Such a critical stance was manifest in Chris Evans’s A Sculpture for the Ahmed Family, which presented a wall of written correspondence between Evans and a resident of Bangladesh named Justice Refaat Ahmed. Accompanying wall labels explained this work as part of an ongoing project that involves Evans’s collaboration with “people around the world who we would regard as belonging to their country’s ‘elite.’” Evans engages Justice Ahmed in a dialogue focused around the proposed commissioning of a sculptural piece to represent the history of the Ahmed family. Evans’s interpretive wall text suggested that the correspondence with Ahmed probes such questions as “what effect the elite can have in relationship to or in tandem with, the country’s faltering democracy.” Through their letters, the two finally agree that the Banyan Tree might be a fitting symbol for the Ahmed family, but Evans irreverently twists Ahmed’s reading of the Banyan Tree as a sign of “endurance,” explaining in a letter that he has discovered that the tree is also know as the strangler fig because it is parasitic. While their dialogue reveals Evans’s wish to challenge the moral elites he courts, the proposed outcome of the project does not hide a complicity with such elites that the art object must endure in order not to alienate its subjects.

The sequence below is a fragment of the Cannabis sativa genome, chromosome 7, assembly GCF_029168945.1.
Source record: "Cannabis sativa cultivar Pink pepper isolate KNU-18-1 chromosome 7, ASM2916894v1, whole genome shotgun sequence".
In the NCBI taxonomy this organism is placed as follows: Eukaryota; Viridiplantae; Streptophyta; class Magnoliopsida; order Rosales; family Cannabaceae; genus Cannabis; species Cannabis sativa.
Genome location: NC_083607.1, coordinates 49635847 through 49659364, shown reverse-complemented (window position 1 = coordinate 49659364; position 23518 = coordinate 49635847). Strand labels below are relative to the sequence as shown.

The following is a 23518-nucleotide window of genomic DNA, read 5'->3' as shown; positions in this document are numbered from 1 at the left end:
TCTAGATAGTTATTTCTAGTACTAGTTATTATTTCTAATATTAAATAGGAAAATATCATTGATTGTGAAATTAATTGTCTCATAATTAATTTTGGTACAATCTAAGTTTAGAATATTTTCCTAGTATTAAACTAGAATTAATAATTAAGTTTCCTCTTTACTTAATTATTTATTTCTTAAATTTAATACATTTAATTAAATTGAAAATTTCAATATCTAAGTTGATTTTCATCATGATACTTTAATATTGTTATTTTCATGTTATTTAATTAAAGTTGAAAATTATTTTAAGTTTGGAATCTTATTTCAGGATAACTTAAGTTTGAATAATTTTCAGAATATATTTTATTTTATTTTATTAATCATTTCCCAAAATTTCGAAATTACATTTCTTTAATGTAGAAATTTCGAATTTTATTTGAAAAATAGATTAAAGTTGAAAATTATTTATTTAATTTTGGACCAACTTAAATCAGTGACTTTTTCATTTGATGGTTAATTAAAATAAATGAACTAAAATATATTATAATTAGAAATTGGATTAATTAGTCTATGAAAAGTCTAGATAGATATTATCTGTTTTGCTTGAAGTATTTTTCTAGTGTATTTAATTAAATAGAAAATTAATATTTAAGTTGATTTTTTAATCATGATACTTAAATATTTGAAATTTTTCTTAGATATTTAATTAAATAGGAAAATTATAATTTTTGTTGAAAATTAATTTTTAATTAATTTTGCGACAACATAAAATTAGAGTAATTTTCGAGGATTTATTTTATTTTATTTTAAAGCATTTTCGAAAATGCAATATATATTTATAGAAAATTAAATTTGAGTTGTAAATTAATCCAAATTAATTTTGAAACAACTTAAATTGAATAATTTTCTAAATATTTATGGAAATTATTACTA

Equally exemplary of the critical tendency promoted by Deller and the selection committee is EAST International 2006 award-winner Ruth Ewan, who shared this year’s cash prize with Jarrett Mitchell. Ewan exhibited A Rebel’s Complaint, a video and archival installation that grew out of the findings of local research. Inspired by the story of a peasant uprising against Norfolk gentry undertaking to fence off common land, Ewan commissioned a new folk song to commemorate this episode of historical activism. The rousing result filled the room, broadcasting from a humble television set placed next to an archival display that documented the project’s process. Investigating a moment when rebellion resulted in the harshest penalties, Ewan continues a train of thought that has seen her elsewhere explore the politics of contemporary protest (previous work has appropriated chants and imagery from rallies at the G8 summit in Gleneagles in 2005 and Stop the War in Iraq protests in 2003). Her thoughtful position seems to question the practice of protest in democracy when it is so easily appropriated by the moral and political authorities as the sign of a “healthy democracy.” Her commissioning of a passionate folk song for the martyrs of the 1569 Norfolk Uprising commemorates real politics and activism, suggesting that our era provides little to sing about. Ewan’s work seeks to expose the hypocrisies rife in liberal Britain; however, she is equally committed in her attempt to make critically engaged work that is playful and rich enough for broad interpretation and popular appeal. Her position illustrates the most striking statement made in EAST’s publicity material: “The idea of the artist as a moral force is reappearing, whether musician, filmmaker or painter. Only the artists’ idea of moral choice always challenges accepted morality. Democratic values expressed simply and directly in the work of artists today have replaced the sophisticated confusion of a decade ago.” A further strand of Ewan’s prize-winning installation presented a small-scale collaborative project. Here, the artist exhibited a series of polemical, black-and-white line drawings that are in fact copies drawn by Norwich school children from images originally printed in an 1818 text, The Young Worker’s Book of Rebels. The collaboration drew on both the children’s creativity and their ability to copy and to imitate, thereby suggesting the imbalance in any collaborative gesture and the idea that we always need to look closely and critically to discover what is really going on.